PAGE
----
Paul Pillar

The Gulf Arabs Slip Out of Dodge

With little notice and no fanfare, although the New York Times mentioned it the other day, the Gulf Arab states have withdrawn from significant participation in the war in Syria. This move involves in particular the air forces of Saudi Arabia and the United Arab Emirates. These are some of the same Arab governments that screamed long and loud about the need to do more in Syria.

Why the U.S. Should Pay Attention to the Plane Crash in the Sinai

As usual after incidents comparable to the crash of the Russian airliner in the Sinai, interpretations and theories have gotten ahead of facts and investigations. Amid the widespread assumption that a bomb downed the aircraft—which may well have been the case—we might remember TWA Flight 800, which exploded off Long Island shortly after taking off from New York City in 1996.

Acknowledging Reality in the U.S.-Israeli Relationship

On the eve of a visit by Israeli prime minister Benjamin Netanyahu to Washington, we have gotten yet another of the statements from members of his government that are sufficiently unrestrained or unhinged to cause a flap both in the United States and Israel. While Netanyahu's own comment about the Holocaust being a Palestinian idea is still fresh in our minds, the latest ear-catching remarks come from Ran Baratz, an inhabitant of a West Bank settlement whom Netanyahu has chosen to be chief of hasbara, the selling of Israeli policies overseas.

The Campaign for a High and Frustrating Office

When Winston Churchill made his remark about democracy being the worst form of government except for all the others that have been tried, the positive side of what he was saying about democracy had as background the Westminster system with which he was familiar and that has served Britain fairly well. As we contrast that system with the current U.S. presidential campaign, the latter exhibits some characteristics that might have led Churchill to conclude that some of those other forms of government could stack up fairly well.

Exploiting Russia's Fear of ISIS

As multilateral talks begin in Vienna to search for a possible resolution of the Syrian civil war, we should realize that even when a foreign government is not being entirely above board in explaining what it is up to, it still may be honest in identifying part of what motivates it. The principal government in question regarding the Syrian situation is that of Russia, which has said a lot about beating back the so-called Islamic State or ISIS but whose military operations so far in Syria seem to be saying something else.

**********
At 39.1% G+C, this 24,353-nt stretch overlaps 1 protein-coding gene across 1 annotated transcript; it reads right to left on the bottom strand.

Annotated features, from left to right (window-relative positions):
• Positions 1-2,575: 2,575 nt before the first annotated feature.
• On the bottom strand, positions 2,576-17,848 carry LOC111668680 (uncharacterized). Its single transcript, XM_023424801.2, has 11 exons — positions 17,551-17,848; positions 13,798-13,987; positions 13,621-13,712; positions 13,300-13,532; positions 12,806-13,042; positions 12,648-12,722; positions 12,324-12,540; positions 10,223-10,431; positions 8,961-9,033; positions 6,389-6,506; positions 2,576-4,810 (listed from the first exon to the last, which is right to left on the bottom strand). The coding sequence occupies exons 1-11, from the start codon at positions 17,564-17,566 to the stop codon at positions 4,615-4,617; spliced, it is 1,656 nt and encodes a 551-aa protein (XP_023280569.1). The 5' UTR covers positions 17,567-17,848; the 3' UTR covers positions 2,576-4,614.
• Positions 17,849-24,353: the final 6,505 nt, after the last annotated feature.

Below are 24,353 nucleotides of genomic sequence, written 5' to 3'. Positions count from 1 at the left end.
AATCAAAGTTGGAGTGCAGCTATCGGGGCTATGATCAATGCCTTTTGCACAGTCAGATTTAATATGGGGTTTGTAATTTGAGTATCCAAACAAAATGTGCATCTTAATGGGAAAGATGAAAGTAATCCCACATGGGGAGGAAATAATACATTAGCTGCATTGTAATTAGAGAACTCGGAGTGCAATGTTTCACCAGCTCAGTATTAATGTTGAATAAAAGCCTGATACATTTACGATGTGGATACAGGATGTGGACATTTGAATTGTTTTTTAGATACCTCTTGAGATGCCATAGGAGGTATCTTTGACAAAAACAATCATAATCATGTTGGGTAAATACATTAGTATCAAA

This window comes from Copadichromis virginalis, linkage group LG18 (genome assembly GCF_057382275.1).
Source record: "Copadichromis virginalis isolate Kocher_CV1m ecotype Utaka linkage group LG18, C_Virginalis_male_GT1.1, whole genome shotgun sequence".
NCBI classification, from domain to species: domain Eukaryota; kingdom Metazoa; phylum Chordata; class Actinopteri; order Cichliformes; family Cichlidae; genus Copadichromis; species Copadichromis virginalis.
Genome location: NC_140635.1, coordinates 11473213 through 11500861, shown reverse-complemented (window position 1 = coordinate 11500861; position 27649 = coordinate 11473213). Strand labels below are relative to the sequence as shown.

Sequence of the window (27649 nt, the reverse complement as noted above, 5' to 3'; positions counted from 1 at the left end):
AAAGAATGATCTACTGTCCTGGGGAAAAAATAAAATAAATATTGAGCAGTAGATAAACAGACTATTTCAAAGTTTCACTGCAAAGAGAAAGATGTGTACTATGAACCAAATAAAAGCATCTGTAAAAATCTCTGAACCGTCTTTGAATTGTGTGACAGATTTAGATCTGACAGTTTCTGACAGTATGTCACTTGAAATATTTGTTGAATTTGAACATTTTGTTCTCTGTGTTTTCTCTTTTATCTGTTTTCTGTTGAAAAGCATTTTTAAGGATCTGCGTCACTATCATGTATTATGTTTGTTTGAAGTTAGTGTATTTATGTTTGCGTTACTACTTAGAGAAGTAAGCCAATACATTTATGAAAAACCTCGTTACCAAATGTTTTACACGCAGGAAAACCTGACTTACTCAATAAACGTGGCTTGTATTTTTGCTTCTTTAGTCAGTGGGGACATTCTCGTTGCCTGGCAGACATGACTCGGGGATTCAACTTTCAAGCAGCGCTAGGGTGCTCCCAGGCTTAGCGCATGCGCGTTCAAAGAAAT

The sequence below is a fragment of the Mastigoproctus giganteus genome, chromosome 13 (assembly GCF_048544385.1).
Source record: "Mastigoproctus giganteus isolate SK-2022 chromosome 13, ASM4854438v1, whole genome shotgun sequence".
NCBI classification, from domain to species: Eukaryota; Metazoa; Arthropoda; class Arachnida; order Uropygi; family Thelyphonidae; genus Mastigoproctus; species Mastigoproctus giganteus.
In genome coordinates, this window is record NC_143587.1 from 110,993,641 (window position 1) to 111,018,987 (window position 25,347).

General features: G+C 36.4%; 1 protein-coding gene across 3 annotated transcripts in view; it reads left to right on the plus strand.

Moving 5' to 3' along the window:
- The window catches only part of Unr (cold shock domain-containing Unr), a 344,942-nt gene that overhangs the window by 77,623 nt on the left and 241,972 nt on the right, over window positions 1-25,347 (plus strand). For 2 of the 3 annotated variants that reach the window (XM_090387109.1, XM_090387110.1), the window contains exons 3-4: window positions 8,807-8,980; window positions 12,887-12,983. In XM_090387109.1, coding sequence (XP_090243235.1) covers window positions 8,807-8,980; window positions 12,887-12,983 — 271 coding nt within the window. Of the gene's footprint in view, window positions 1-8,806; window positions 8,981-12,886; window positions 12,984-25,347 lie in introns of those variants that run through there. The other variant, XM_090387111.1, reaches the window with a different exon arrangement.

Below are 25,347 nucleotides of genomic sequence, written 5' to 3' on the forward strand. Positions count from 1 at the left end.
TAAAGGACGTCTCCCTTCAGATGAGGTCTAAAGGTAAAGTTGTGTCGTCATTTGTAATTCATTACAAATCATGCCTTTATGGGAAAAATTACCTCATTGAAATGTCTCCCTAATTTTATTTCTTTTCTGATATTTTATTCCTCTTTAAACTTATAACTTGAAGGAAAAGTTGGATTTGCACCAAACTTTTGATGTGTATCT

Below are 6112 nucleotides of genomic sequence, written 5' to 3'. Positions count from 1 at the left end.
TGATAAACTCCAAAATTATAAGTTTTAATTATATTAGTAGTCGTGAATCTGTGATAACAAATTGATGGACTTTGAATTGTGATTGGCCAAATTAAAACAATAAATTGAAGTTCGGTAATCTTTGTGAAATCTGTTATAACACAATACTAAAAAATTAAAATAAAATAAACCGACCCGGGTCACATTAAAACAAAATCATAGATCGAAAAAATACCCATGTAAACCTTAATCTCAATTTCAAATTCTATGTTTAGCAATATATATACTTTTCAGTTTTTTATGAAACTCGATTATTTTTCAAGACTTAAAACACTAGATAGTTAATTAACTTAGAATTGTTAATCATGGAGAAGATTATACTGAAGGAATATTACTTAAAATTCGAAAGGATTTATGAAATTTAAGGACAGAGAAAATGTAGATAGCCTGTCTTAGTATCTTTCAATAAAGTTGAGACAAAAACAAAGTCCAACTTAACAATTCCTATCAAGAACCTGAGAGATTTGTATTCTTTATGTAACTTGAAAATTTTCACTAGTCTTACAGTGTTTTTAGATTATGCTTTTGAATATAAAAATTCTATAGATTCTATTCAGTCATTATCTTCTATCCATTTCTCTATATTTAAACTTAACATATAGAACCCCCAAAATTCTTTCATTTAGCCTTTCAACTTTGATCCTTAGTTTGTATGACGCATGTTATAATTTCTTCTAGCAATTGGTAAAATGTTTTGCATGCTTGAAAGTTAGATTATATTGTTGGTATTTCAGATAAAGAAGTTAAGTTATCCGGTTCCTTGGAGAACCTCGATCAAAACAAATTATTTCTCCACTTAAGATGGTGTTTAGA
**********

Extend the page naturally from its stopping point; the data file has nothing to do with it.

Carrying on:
Netanyahu's Stereotyping

Benjamin Netanyahu's bit of revisionist history about the origins of the Holocaust certainly deserves the outraged response it got this week. One wonders why he chose to push this line given the well-established and easily cited historical fact—which many of his critics did cite—that the Nazi regime's mass killing that would become known as the Holocaust was well under way before the meeting to which Netanyahu referred, between Adolf Hitler and the mufti of Jerusalem, Haj Amin al-Husseini.

Afghanistan, Iraq, and Endless War

It probably was inevitable, as a matter of how Washington as a whole approaches such things these days, that President Obama would make his decision about keeping 5,500 troops in Afghanistan into 2017. There is too much of an expectation that when internal violence prevails in a country in which the United States has had as much past involvement as it has had in Afghanistan, the United States should have its military forces on the scene to try to do something about it, no matter how dim are the prospects for accomplishing much there.

Dominoes Falling in a Vacuum: The Hazards of Metaphors in Foreign Policy

Physical, spatial imagery has long been applied to discourse about U.S. foreign policy. During the earlier portion of the Cold War, for example, the image of oozing red paint as representing the advance of communism—somewhat like the “cover the earth” logo of the Sherwin-Williams paint company—was often used. An even more prevalent and influential physical metaphor during the Cold War was falling dominoes.

Echoes of Afghanistan in Syria

The Russian military intervention to shore up the Assad regime in Syria, coupled with the previously begun U.S.-led military intervention in the same country—amid uncertainty about U.S. war aims and a reluctance to part with the objective of ousting Assad—presents the specter of a proxy war between Russia and the United States. Before the specter gets any closer to becoming a reality, we should gain what insights we can from a country that hosted previous proxy warfare, that was the scene of military interventions by both Moscow and Washington, and that continues to be a problem for U.S.

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